Good hydration! Keeping care home residents happy and healthy
Katie Lean, Patient Safety Manager, Oxford Patient Safety Collaborative
This joint project with East Berkshire CCG was highlighted within the AKI Programme within Oxford Patient Safety Collaborative
Fewer residents are suffering urinary tract infections (UTIs) following the introduction of a hydration programme in care homes. UTIs are closely associated with dehydration. The project was designed to encourage residents to drink more fluids with the aim that this would lead to fewer UTIs requiring medication or hospital admission. This approach involved introducing structured drinks rounds seven times a day, designed and delivered by care home staff. The initial focus was in four care homes which had higher than average UTI admission to hospital rates.
As a result the number of UTIs requiring hospital admission fell from 18 in 2015/16 to six in 2017/18 – – a 66% reduction. There were also fewer UTIs needing treatment with antibiotics within all four care homes.
The approach has now been extended to six more care homes in East Berkshire and three in Oxfordshire – making 13 in total. The good hydration project has won a number of national prizes including the 2018 HSJ Quality Improvement Initiative of the year, NICE Shared Learning Award 2018 and three in the 2017 PrescQIPP awards. A series of animated videos have been developed to spread the learning among care home staff.
Aims, objectives and scope
Dehydration is one of the most common causes of admission to hospital for care home residents. One in four nursing home patients admitted to hospital is dehydrated. Dehydration increases the risk of urinary tract infections (UTIs) which can lead to multiple complications including confusion, falls, acute kidney injury and hospital admission. The Oxford Patient Safety Collaborative identified care home hydration as a key priority within its acute kidney injury programme. To address this it began building relationships initially with East Berkshire Clinical Commissioning Group and residential/nursing homes in their area. A pilot project was established in 2016 with four care homes in East Berkshire with a total of 150 residents. These homes had above average hospital admission rates for UTIs over the previous three years.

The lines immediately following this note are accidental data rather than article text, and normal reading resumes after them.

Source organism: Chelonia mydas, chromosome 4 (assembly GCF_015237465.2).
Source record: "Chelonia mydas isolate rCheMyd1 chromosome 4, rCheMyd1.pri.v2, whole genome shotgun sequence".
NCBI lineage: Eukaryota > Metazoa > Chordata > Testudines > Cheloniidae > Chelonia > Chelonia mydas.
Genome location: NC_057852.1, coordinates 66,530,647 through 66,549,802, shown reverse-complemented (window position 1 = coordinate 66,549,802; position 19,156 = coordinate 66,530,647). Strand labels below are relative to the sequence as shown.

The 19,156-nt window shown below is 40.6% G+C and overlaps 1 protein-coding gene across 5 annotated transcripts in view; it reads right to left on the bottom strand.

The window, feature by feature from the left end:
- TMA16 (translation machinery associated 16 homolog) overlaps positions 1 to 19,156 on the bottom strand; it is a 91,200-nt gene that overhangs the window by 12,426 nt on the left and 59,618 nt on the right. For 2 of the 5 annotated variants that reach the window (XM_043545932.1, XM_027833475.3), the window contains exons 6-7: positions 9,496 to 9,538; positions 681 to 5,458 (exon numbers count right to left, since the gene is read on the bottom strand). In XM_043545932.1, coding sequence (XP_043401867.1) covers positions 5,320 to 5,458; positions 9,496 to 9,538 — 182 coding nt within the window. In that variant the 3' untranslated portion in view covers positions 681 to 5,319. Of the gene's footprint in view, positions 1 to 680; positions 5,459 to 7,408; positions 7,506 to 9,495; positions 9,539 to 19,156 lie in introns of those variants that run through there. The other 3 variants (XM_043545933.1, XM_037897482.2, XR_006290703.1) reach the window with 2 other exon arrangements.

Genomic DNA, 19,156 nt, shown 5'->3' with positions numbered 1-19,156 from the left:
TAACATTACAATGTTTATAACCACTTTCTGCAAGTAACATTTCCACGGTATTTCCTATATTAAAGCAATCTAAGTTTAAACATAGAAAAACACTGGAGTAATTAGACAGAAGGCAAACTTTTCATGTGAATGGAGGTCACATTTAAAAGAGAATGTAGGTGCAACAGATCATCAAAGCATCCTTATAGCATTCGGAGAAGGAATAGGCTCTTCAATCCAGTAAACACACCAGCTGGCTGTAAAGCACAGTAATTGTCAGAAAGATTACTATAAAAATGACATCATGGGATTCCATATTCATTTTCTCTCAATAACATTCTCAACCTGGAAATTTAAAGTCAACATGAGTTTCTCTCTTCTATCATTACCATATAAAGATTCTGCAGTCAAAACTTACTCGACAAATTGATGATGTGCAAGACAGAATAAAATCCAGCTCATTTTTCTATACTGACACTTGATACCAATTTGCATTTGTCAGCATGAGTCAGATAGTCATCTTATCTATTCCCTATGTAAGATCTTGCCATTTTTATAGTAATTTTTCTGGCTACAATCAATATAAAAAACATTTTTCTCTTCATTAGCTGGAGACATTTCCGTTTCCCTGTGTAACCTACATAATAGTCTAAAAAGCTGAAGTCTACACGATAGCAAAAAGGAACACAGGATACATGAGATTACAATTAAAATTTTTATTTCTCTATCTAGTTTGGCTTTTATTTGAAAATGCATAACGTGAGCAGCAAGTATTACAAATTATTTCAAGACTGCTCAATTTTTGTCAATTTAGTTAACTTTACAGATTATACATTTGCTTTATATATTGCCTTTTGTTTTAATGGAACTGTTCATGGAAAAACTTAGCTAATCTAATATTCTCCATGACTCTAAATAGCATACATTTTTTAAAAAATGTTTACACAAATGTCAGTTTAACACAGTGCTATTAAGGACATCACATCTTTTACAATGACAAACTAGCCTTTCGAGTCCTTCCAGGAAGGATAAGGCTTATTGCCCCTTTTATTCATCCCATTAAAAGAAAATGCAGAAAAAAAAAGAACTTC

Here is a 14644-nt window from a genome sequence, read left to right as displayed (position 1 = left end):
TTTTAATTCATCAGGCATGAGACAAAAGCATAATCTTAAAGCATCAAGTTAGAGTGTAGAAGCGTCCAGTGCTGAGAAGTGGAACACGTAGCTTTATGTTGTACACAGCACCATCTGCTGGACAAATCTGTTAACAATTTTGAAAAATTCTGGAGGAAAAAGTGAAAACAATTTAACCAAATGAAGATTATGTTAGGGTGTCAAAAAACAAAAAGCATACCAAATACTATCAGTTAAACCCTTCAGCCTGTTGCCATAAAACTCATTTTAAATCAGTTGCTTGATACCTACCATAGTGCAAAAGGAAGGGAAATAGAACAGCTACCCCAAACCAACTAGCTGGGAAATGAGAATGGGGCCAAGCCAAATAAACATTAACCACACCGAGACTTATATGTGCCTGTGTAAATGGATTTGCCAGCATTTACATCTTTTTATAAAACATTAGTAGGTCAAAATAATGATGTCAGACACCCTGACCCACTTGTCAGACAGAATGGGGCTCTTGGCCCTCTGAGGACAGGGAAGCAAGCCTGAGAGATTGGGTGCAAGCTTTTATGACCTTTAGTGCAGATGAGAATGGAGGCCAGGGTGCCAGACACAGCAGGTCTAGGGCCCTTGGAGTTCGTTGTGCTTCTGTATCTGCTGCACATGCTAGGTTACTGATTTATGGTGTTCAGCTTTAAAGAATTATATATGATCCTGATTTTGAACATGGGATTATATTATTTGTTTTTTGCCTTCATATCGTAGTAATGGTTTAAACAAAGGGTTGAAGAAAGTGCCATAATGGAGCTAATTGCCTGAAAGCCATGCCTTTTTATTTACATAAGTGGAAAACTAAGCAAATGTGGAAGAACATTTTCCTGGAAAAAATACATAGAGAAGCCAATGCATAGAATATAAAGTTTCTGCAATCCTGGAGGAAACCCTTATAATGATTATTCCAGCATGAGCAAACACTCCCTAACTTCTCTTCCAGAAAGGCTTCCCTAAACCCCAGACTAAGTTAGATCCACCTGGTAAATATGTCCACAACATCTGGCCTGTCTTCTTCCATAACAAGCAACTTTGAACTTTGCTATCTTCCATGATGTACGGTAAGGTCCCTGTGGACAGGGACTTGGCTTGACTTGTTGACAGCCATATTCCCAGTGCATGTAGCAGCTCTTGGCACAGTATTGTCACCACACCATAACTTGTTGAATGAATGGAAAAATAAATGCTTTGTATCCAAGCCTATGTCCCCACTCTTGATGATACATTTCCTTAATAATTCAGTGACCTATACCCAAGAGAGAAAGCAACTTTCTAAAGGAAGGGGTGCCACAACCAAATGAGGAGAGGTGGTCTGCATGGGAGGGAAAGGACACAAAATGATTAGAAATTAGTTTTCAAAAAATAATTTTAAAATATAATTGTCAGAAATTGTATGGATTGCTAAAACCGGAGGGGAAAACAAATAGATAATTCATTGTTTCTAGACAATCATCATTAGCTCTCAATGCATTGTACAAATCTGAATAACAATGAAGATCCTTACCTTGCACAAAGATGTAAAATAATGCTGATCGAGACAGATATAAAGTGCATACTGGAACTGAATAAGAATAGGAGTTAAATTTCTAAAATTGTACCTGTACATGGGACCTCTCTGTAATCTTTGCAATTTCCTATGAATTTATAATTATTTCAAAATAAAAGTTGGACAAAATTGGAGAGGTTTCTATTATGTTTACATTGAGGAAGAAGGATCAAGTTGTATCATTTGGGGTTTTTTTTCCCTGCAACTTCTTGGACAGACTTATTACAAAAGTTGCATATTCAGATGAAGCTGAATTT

Method and approach
Hydration training was delivered to more than 220 care home staff who then designed and delivered structured drinks rounds seven times every day. The trolleys were bright, inviting and offered multiple options of drinks, cups and glasses. Staff used their imagination to create attractive themed trolleys, including Halloween, sporting events and the Royal wedding!
Find out more here
Results and evaluation
The initial target was to reduce UTI-related hospital admissions year-on-year by 5%. In reality the results were far more impressive. Across the four care homes there was a 33% reduction (from 18 cases in 2015/16 to 12 in 2016/17). The downward trend has been maintained with just six UTI-related hospital admissions in 2017/18. The number of UTIs requiring antibiotics also fell – from an average of one every nine days to one every 51 days. Skin integrity also improved and GP calls fell.
The four care homes also demonstrated sustained compliance of 99% with the commitment to provide seven structured drinks rounds each day. Qualitative data from a focus group of managers and staff indicated that residents were more alert and willing to participate in activities. One resident who had had recurrent UTIs every six weeks was UTI-free for ten months after getting actively involved in the project and recording their fluid intake in a diary. Their mobility and social interaction improved as a result too.
“The training has given us understanding of why it’s important to ensure that residents have enough fluids – it’s looking at the whole system, not just a drink.”
Care Home Staff Member
“Keeping it simple means it’s not only easy to implement, but also easy to sustain.”
Sundus Jawad, Lead Medicines Optimisation Care Homes Pharmacist, East Berkshire Clinical Commissioning Group
- Always have a dedicated local authority or Clinical Commissioning Group link who knows the care home, works with them and who can support them, especially until this approach becomes routine practice.
- Extra support is necessary in the first three months of the project.
- It would be wise to include Healthwatch at the beginning of the project and also look at cross-boundary working including infection control, pharmacists etc.
- Review guidance on UTI management locally in care home and GP services and implement good practice guidance.